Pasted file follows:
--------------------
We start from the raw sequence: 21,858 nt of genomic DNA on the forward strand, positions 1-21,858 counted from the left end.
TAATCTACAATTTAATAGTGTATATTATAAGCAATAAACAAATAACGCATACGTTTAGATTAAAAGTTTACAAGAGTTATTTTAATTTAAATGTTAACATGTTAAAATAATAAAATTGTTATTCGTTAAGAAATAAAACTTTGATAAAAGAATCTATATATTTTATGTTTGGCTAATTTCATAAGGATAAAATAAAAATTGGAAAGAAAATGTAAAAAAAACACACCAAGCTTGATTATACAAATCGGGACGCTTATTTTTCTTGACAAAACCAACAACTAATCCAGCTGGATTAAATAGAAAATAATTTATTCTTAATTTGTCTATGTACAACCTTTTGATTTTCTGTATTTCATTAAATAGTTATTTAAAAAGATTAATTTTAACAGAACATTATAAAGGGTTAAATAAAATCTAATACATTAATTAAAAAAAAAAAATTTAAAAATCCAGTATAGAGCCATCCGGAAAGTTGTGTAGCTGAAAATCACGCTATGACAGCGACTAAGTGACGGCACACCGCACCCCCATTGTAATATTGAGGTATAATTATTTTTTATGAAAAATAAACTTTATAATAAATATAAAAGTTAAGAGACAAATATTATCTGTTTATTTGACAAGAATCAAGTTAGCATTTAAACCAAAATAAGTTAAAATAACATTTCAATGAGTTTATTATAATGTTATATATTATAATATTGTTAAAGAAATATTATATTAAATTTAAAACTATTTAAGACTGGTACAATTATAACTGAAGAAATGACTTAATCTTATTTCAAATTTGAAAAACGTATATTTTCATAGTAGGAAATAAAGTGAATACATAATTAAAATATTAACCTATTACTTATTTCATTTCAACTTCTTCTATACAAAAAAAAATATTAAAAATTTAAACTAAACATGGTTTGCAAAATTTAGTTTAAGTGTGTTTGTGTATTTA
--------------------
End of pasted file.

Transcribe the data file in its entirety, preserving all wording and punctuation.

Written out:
We start from the raw sequence: 21,858 nt of genomic DNA on the forward strand, positions 1-21,858 counted from the left end.
TAATCTACAATTTAATAGTGTATATTATAAGCAATAAACAAATAACGCATACGTTTAGATTAAAAGTTTACAAGAGTTATTTTAATTTAAATGTTAACATGTTAAAATAATAAAATTGTTATTCGTTAAGAAATAAAACTTTGATAAAAGAATCTATATATTTTATGTTTGGCTAATTTCATAAGGATAAAATAAAAATTGGAAAGAAAATGTAAAAAAAACACACCAAGCTTGATTATACAAATCGGGACGCTTATTTTTCTTGACAAAACCAACAACTAATCCAGCTGGATTAAATAGAAAATAATTTATTCTTAATTTGTCTATGTACAACCTTTTGATTTTCTGTATTTCATTAAATAGTTATTTAAAAAGATTAATTTTAACAGAACATTATAAAGGGTTAAATAAAATCTAATACATTAATTAAAAAAAAAAAATTTAAAAATCCAGTATAGAGCCATCCGGAAAGTTGTGTAGCTGAAAATCACGCTATGACAGCGACTAAGTGACGGCACACCGCACCCCCATTGTAATATTGAGGTATAATTATTTTTTATGAAAAATAAACTTTATAATAAATATAAAAGTTAAGAGACAAATATTATCTGTTTATTTGACAAGAATCAAGTTAGCATTTAAACCAAAATAAGTTAAAATAACATTTCAATGAGTTTATTATAATGTTATATATTATAATATTGTTAAAGAAATATTATATTAAATTTAAAACTATTTAAGACTGGTACAATTATAACTGAAGAAATGACTTAATCTTATTTCAAATTTGAAAAACGTATATTTTCATAGTAGGAAATAAAGTGAATACATAATTAAAATATTAACCTATTACTTATTTCATTTCAACTTCTTCTATACAAAAAAAAATATTAAAAATTTAAACTAAACATGGTTTGCAAAATTTAGTTTAAGTGTGTTTGTGTATTTA